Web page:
With comparability as a key objective of the Canadian ETV protocol, provisions were established that specify the influent surface loading rates that must be evaluated for each of the three performance tests.

“Surface loading rate” is defined as the influent flow rate divided by the sedimentation surface area of the device. This is typically the cross-sectional surface area of the treatment chamber and is expressed in metric units as L/min/m2. Using a surface loading rate basis allows comparability between devices of various sizes. Seven different surface loading rates, ranging from 40 – 1400 L/min/m2, are specified for the sediment capture test, representing a range of storm events from low intensity to high intensity.

Five different surface loading rates, ranging from 200 – 2600 L/min/m2, are specified for the sediment scour test and the light liquid re-entrainment simulation test, representing a range of storm events.

Manufacturers who test their OGS device according to the Canadian ETV protocol must have testing independently performed by an accredited laboratory, and have the test results verified by an accredited third party. The resulting verification of performance claims is then posted on the Canadian ETV website.

Proper interpretation of OGS performance testing results is important to ensure that the selected device will function as intended. An examination of the sediment capture results for the range of devices tested demonstrates that OGS devices are suitable for pretreatment applications, and can be reasonably sized to capture 60% of the ETV PSD on an annual basis.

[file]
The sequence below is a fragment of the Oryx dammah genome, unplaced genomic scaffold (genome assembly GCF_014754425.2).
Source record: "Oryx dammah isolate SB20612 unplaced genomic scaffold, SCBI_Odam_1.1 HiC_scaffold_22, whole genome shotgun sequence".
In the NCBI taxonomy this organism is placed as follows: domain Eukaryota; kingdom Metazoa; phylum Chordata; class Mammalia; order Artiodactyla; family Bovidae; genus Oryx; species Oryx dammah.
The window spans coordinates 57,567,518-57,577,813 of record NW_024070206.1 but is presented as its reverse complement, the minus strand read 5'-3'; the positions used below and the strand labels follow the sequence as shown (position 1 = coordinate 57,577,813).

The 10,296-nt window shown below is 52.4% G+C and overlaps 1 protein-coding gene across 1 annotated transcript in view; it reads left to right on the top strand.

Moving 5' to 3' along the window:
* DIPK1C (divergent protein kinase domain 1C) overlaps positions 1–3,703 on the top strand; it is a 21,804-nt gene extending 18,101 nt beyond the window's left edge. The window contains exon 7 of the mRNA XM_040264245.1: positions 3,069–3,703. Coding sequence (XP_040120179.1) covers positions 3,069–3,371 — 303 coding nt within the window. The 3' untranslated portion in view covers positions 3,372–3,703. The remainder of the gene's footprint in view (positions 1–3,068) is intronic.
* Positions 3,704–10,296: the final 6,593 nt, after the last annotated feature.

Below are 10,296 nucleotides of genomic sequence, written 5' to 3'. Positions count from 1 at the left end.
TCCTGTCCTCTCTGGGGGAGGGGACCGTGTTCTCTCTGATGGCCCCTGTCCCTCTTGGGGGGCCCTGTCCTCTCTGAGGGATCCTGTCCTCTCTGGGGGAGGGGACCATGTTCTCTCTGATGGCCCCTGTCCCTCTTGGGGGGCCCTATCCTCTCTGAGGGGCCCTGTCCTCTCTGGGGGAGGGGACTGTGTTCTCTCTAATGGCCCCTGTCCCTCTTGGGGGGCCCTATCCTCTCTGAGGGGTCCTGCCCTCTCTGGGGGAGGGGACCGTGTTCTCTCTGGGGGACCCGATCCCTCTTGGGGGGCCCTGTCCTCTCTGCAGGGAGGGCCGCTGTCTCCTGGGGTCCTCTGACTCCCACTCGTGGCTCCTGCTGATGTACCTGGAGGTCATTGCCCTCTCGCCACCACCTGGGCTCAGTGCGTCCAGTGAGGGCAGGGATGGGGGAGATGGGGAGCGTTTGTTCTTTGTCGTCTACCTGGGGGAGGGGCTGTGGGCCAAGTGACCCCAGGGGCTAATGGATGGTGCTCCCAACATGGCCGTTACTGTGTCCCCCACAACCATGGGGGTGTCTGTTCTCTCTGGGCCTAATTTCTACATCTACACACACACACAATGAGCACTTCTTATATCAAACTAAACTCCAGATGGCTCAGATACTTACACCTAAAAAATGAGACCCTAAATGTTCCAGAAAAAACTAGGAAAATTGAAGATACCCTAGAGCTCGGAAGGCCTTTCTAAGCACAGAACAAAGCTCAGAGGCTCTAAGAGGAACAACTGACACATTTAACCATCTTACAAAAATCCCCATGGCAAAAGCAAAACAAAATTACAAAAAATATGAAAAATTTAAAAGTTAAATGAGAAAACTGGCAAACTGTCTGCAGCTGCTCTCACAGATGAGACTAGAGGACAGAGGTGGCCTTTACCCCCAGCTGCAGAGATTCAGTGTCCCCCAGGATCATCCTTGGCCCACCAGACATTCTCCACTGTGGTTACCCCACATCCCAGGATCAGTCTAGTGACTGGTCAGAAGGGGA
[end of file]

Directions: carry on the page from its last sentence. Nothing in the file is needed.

When installed upstream of ponds, detention facilities, bioretention, filters, and infiltration BMPs, OGS devices can remove a substantial portion of the sediment load from stormwater runoff. For sites where capture and retention of oil and fuel spills is important, such as fueling stations, convenience stores, fast food restaurants, accident-prone intersections, and other high traffic areas, it is important to select an OGS device that has demonstrated good performance during light liquid retention testing.

Civil engineers generally prefer to have the OGS device installed in-line with the storm sewer infrastructure. The expectation is that the device has an effective internal bypass to convey excessive flows, and that it will retain accumulated sediment even during very high intensity storm events.

Therefore, it is important that the performance testing demonstrates good results during scour testing. This is generally lower than 10 or 20 mg/L effluent sediment concentrations at the highest tested surface loading rates.


The Canadian ETV testing protocol has established a high bar for performance evaluation of OGS devices. It provides the opportunity to assess marketing claims in light of verified third-party test results. In the interest of upgrading environmental protection, provincial, regional, and municipal regulatory authorities are encouraged to use this information for their stormwater quality programs.

Joel Garbon is with Imbrium Systems. This article appears in ES&E’s February 2018 issue.